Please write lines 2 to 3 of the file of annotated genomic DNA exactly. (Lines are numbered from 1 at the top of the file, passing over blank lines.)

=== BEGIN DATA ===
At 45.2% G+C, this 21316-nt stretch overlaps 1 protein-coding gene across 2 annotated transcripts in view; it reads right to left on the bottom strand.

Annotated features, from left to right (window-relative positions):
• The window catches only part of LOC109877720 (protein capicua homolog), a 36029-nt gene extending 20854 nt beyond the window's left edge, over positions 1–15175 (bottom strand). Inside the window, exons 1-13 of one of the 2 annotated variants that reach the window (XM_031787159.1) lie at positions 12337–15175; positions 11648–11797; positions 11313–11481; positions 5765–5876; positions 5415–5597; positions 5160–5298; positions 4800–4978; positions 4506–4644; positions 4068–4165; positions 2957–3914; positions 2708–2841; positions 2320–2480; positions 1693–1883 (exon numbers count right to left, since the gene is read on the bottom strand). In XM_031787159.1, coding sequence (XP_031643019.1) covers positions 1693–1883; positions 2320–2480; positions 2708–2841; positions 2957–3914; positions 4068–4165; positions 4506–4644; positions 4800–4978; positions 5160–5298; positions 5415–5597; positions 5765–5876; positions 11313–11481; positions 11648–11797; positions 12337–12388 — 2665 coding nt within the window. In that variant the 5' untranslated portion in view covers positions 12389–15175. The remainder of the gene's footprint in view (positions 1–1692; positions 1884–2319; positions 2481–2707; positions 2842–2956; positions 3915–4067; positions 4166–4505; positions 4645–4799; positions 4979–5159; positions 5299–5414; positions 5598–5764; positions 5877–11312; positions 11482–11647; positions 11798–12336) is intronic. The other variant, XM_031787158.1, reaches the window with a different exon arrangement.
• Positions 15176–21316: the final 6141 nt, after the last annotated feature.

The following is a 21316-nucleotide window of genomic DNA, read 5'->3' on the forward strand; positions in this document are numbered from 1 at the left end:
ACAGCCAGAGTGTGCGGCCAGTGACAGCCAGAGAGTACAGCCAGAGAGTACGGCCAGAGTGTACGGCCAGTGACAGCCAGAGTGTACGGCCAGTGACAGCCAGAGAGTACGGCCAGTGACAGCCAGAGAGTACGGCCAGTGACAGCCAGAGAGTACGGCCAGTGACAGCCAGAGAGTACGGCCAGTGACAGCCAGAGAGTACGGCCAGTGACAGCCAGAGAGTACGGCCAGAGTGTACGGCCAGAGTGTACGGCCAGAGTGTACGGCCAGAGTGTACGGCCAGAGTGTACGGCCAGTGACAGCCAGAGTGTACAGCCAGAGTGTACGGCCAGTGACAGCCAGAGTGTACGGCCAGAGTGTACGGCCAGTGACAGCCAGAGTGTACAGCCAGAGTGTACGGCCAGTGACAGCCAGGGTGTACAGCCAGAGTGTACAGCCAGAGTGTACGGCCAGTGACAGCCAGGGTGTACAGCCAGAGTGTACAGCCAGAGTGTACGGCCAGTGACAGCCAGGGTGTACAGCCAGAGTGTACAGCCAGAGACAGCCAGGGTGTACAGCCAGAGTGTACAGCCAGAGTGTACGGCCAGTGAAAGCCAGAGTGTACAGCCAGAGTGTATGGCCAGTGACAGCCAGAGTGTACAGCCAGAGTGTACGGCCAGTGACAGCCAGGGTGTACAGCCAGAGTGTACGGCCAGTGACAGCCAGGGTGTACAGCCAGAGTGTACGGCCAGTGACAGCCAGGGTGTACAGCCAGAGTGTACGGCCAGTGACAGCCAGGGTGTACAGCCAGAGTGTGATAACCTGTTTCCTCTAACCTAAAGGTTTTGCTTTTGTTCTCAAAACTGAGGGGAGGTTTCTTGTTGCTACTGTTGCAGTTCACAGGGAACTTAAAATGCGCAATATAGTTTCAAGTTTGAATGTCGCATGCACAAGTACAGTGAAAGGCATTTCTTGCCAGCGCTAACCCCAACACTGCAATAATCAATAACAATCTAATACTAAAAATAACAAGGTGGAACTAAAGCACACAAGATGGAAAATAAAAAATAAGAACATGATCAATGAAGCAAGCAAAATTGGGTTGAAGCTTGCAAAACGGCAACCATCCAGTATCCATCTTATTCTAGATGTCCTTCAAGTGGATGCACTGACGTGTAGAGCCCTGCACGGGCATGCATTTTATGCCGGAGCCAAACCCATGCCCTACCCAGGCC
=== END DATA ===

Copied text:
Annotated features, from left to right (window-relative positions):
• The window catches only part of LOC109877720 (protein capicua homolog), a 36029-nt gene extending 20854 nt beyond the window's left edge, over positions 1–15175 (bottom strand). Inside the window, exons 1-13 of one of the 2 annotated variants that reach the window (XM_031787159.1) lie at positions 12337–15175; positions 11648–11797; positions 11313–11481; positions 5765–5876; positions 5415–5597; positions 5160–5298; positions 4800–4978; positions 4506–4644; positions 4068–4165; positions 2957–3914; positions 2708–2841; positions 2320–2480; positions 1693–1883 (exon numbers count right to left, since the gene is read on the bottom strand). In XM_031787159.1, coding sequence (XP_031643019.1) covers positions 1693–1883; positions 2320–2480; positions 2708–2841; positions 2957–3914; positions 4068–4165; positions 4506–4644; positions 4800–4978; positions 5160–5298; positions 5415–5597; positions 5765–5876; positions 11313–11481; positions 11648–11797; positions 12337–12388 — 2665 coding nt within the window. In that variant the 5' untranslated portion in view covers positions 12389–15175. The remainder of the gene's footprint in view (positions 1–1692; positions 1884–2319; positions 2481–2707; positions 2842–2956; positions 3915–4067; positions 4166–4505; positions 4645–4799; positions 4979–5159; positions 5299–5414; positions 5598–5764; positions 5877–11312; positions 11482–11647; positions 11798–12336) is intronic. The other variant, XM_031787158.1, reaches the window with a different exon arrangement.